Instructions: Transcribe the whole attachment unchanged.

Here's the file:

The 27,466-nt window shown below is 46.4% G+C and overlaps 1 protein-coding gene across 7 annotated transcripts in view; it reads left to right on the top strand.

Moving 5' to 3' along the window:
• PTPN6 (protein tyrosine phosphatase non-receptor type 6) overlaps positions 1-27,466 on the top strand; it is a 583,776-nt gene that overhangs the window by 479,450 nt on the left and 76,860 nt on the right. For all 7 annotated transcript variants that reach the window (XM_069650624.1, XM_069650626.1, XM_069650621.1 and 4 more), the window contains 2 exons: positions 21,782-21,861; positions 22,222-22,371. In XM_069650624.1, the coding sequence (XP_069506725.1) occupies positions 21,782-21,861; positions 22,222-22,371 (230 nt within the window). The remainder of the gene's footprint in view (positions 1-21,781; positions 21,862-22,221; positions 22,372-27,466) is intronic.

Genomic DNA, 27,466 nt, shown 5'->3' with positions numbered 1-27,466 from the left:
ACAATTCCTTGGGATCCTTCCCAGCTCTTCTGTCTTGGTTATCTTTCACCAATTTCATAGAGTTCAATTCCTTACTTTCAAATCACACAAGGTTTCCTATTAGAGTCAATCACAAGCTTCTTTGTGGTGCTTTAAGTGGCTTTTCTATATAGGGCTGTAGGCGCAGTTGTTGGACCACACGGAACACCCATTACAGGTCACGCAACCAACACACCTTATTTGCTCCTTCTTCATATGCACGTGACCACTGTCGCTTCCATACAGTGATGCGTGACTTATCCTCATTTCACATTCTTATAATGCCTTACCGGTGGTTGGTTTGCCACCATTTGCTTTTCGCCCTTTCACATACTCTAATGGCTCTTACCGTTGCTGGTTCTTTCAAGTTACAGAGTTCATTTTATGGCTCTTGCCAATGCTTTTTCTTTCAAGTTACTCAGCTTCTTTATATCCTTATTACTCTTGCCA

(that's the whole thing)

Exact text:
The 27,466-nt window shown below is 46.4% G+C and overlaps 1 protein-coding gene across 7 annotated transcripts in view; it reads left to right on the top strand.

Moving 5' to 3' along the window:
• PTPN6 (protein tyrosine phosphatase non-receptor type 6) overlaps positions 1-27,466 on the top strand; it is a 583,776-nt gene that overhangs the window by 479,450 nt on the left and 76,860 nt on the right. For all 7 annotated transcript variants that reach the window (XM_069650624.1, XM_069650626.1, XM_069650621.1 and 4 more), the window contains 2 exons: positions 21,782-21,861; positions 22,222-22,371. In XM_069650624.1, the coding sequence (XP_069506725.1) occupies positions 21,782-21,861; positions 22,222-22,371 (230 nt within the window). The remainder of the gene's footprint in view (positions 1-21,781; positions 21,862-22,221; positions 22,372-27,466) is intronic.

Genomic DNA, 27,466 nt, shown 5'->3' with positions numbered 1-27,466 from the left:
ACAATTCCTTGGGATCCTTCCCAGCTCTTCTGTCTTGGTTATCTTTCACCAATTTCATAGAGTTCAATTCCTTACTTTCAAATCACACAAGGTTTCCTATTAGAGTCAATCACAAGCTTCTTTGTGGTGCTTTAAGTGGCTTTTCTATATAGGGCTGTAGGCGCAGTTGTTGGACCACACGGAACACCCATTACAGGTCACGCAACCAACACACCTTATTTGCTCCTTCTTCATATGCACGTGACCACTGTCGCTTCCATACAGTGATGCGTGACTTATCCTCATTTCACATTCTTATAATGCCTTACCGGTGGTTGGTTTGCCACCATTTGCTTTTCGCCCTTTCACATACTCTAATGGCTCTTACCGTTGCTGGTTCTTTCAAGTTACAGAGTTCATTTTATGGCTCTTGCCAATGCTTTTTCTTTCAAGTTACTCAGCTTCTTTATATCCTTATTACTCTTGCCA